In a deal of undisclosed size, MariaDB corporation has acquired distributed database pioneers Clustrix.
The companies, who were formerly in competition, will now cooperate in developing some of the most pioneering aspects of distributed computing, including machine learning, next-generation chips, and memory and storage environments.
Clustrix’s specialism, however, lies in creating scalable databases, and this expertise will now support MariaDB’s goal of building a scale-out capability for databases that can run on client premises or the cloud.
By providing greater scalability and higher availability than other traditional distributed database options, this development would pit the company’s offering against the likes of Oracle RAC.
In a statement, MariaDB CEO Michael Howard expressed his intention to challenge the second-largest software company in the world:
“Today, the choices for a scale-out database option are limited – go with a traditional solution like Oracle with high cost and bloat or choose a NoSQL solution that has limited capabilities for data integrity. With Clustrix, MariaDB can provide a better solution for our customers that have challenging scale-out enterprise environments. Our distributed solution will satisfy the most extreme requirements of our largest customers and gives them the freedom to break from Oracle’s lock-in.”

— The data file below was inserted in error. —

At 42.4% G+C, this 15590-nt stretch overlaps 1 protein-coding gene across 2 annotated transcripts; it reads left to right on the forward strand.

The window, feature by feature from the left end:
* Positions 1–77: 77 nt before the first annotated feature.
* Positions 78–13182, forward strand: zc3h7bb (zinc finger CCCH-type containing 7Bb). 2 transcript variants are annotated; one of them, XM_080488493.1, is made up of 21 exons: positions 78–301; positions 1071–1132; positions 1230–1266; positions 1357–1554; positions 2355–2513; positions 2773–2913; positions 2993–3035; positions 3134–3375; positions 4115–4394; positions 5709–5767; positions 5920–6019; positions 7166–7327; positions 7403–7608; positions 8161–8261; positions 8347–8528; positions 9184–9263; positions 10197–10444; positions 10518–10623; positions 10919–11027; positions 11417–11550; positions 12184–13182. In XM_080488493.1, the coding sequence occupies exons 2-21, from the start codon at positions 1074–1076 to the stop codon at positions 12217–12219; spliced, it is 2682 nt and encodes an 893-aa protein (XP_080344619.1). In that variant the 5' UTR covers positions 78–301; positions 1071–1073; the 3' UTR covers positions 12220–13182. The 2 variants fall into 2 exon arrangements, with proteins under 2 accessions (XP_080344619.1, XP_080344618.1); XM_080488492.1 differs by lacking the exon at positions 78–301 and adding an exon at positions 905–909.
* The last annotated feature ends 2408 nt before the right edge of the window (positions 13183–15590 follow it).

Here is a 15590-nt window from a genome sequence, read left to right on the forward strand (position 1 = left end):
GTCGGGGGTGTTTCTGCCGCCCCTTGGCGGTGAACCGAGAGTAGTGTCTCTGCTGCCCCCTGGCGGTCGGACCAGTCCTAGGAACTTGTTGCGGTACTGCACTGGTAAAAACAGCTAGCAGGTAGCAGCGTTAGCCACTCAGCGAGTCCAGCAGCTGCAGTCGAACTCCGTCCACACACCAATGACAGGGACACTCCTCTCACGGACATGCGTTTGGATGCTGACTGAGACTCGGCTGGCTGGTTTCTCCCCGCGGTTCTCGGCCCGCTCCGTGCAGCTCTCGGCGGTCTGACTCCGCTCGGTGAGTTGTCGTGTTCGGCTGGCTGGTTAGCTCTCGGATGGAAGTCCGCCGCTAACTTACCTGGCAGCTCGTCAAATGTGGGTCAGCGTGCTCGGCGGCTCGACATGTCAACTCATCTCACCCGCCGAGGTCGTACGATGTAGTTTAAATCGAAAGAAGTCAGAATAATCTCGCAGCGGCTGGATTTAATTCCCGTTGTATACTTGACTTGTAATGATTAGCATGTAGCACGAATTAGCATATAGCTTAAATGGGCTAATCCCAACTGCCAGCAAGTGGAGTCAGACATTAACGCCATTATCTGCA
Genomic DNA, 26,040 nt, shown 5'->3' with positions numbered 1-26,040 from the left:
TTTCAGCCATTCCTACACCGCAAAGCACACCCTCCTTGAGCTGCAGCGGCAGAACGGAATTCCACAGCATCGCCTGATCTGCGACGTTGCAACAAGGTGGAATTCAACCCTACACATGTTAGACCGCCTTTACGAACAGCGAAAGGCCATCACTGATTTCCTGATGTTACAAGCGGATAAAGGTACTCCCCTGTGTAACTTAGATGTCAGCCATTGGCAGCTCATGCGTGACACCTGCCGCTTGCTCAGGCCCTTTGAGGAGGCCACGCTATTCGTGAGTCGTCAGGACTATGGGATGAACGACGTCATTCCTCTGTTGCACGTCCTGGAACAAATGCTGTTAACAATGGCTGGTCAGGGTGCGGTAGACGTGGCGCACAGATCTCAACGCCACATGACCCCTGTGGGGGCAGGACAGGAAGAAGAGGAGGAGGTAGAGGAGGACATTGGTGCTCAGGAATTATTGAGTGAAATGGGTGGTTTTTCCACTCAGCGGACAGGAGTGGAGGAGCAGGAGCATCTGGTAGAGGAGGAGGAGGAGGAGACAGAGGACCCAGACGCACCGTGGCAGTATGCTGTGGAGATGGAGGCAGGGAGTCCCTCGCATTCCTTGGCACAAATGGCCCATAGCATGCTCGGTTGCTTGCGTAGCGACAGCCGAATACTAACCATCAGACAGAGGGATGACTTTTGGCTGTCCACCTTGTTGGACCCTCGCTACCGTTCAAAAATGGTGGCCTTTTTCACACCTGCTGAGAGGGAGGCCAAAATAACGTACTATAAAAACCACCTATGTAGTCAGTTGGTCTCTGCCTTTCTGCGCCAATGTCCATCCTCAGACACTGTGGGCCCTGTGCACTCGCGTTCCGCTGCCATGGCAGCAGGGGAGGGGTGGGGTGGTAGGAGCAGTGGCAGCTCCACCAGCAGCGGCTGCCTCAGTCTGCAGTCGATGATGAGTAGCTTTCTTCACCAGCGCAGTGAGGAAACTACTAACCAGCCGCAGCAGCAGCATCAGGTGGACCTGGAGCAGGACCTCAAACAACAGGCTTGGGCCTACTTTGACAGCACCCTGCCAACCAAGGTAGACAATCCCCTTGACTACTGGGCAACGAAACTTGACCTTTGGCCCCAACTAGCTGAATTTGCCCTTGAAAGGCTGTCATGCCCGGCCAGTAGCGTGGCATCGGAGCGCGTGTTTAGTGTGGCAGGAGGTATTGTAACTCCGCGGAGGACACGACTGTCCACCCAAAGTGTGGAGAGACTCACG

According to the website, Clustrix can easily scale to meet different deployment sizes. The company’s cloud-based distributed SQL relational database also delivers real-time transactions, and can provide for more than 25 trillion transactions per month through its customers, creating vast datasets which hold billions of rows of information.
These databases can be deployed on both in-house infrastructure and the cloud, and are capable of providing up to 10 times better performance than competitors like Amazon Web Services’ MySQL-based Aurora database service.
With the acquisition, MariaDB will be able to take full advantage of Clustrix’s speed and scalability features, allowing them to provide better support for existing large-scale deployments.
Systems geared towards structured business records continue to be a mainstay of enterprise software, and this move will strengthen MariaDB’s position in the space, allowing them to compete more effectively with rival relational databases from Oracle and others.